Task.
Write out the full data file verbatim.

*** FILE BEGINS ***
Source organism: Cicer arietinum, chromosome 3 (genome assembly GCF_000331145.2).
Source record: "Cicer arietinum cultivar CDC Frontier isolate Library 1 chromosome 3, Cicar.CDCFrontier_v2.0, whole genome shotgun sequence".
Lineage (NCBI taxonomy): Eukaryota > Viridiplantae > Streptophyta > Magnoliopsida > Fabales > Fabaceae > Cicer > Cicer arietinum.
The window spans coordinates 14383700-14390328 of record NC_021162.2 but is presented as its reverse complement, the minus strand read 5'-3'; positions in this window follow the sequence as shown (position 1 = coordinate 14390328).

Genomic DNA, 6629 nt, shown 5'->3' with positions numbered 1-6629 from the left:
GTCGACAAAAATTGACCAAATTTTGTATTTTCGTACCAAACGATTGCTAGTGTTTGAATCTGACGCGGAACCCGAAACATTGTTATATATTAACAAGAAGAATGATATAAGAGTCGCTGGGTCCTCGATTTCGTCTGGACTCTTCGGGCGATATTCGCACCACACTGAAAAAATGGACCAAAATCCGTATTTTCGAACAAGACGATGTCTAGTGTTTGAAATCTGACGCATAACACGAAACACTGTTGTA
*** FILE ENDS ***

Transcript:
Source organism: Cicer arietinum, chromosome 3 (genome assembly GCF_000331145.2).
Source record: "Cicer arietinum cultivar CDC Frontier isolate Library 1 chromosome 3, Cicar.CDCFrontier_v2.0, whole genome shotgun sequence".
Lineage (NCBI taxonomy): Eukaryota > Viridiplantae > Streptophyta > Magnoliopsida > Fabales > Fabaceae > Cicer > Cicer arietinum.
The window spans coordinates 14383700-14390328 of record NC_021162.2 but is presented as its reverse complement, the minus strand read 5'-3'; positions in this window follow the sequence as shown (position 1 = coordinate 14390328).

Genomic DNA, 6629 nt, shown 5'->3' with positions numbered 1-6629 from the left:
GTCGACAAAAATTGACCAAATTTTGTATTTTCGTACCAAACGATTGCTAGTGTTTGAATCTGACGCGGAACCCGAAACATTGTTATATATTAACAAGAAGAATGATATAAGAGTCGCTGGGTCCTCGATTTCGTCTGGACTCTTCGGGCGATATTCGCACCACACTGAAAAAATGGACCAAAATCCGTATTTTCGAACAAGACGATGTCTAGTGTTTGAAATCTGACGCATAACACGAAACACTGTTGTA